There are occasionally anthems, indeed marriages of text and tune, that give us a glimpse of heaven. This Sunday’s anthem at the 10:30 a.m. Offertory is one of them.
And how delighted I am that our CHC Choristers (grades 2-6) will join the Parish Choir for the first time this season to sing and experience this sublime music!
Great Russian choral music frequently includes numerous Alleluias, pronounced Al-le-lu-i-a in five syllables as opposed to normal four Al-le-lu-ia, and the choral textures set to this Russian pronunciation are usually captivating and sublime, to reuse my word.
The Alleluias of Friedell’s “Draw us in the Spirit’s tether” are such Alleluias. Whenever I teach this anthem to singers, I try to inspire them to experience its heavenly, other-worldly joy, splendor and peace – a gift from the Holy Spirit and not my doing.
Composer Harold W. Friedell (1905-1958) first served as organist and then organist and choirmaster of Calvary Church, New York. He taught on the faculties of both The Juilliard School and Union Theological Seminary. In 1946, he became organist and choirmaster of St. Bartholomew’s Church, New York - the “big church” on Park Avenue where he served until his sudden, tragic death of a heart attack in 1958.
“Draw us in the Spirit’s tether” was originally in hymn form written by Friedell during his Calvary Church years. The hymn version has become quite popular and is printed in numerous denominational hymnals today, not including The Hymnal 1982, alas.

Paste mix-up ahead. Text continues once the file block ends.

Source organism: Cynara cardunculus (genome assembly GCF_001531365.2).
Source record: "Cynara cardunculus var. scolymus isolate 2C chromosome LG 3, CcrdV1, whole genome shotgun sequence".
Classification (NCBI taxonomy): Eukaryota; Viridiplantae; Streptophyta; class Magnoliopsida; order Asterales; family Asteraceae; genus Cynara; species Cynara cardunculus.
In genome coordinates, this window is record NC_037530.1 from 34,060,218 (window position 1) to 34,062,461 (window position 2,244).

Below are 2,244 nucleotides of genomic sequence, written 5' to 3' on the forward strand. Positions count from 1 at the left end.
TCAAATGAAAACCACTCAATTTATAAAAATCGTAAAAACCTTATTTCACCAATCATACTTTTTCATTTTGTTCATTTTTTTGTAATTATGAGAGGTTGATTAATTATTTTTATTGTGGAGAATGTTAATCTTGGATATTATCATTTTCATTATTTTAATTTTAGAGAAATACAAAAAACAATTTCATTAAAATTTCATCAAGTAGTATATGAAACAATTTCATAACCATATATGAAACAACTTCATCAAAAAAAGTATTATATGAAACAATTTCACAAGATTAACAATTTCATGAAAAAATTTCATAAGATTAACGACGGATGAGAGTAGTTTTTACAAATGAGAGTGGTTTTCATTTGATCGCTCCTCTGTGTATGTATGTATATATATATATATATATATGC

Friedell later set his hymn in anthem form with organ accompaniment. It is the version that is so widely known and sells some 20,000 copies annually, as reported by my longtime friend and colleague Dr. Neal Campbell. He wrote his doctoral dissertation on the life and music of Harold W. Friedell (see hyperlink below).
Hymn or anthem, this melody, with its gentle rise and fall, is gorgeous, and the choral harmonies are luscious. Choirs love to sing this anthem, and its text merits printing here in full:
Draw us in the Spirit’s tether;
For when humbly, in thy name,
Two or three are met together,
Thou art in the midst of them: Alleluya!
Touch we now thy garment’s hem.
As the brethren used to gather
In the name of Christ to sup,
Then with thanks to God the Father
Break the bread and bless the cup: Alleluya!
So knit thou our friendship up.
All our meals and all our living
Make as sacraments of thee,
That by caring, helping, giving,
We may true disciples be: Alleluya!
We will serve thee faithfully.
(From Songs of Praise, Enlarged, Oxford University Press, 1931)
You may read Dr. Neal Campbell’s blog featuring further reading on the life and music of Harold W. Friedell here.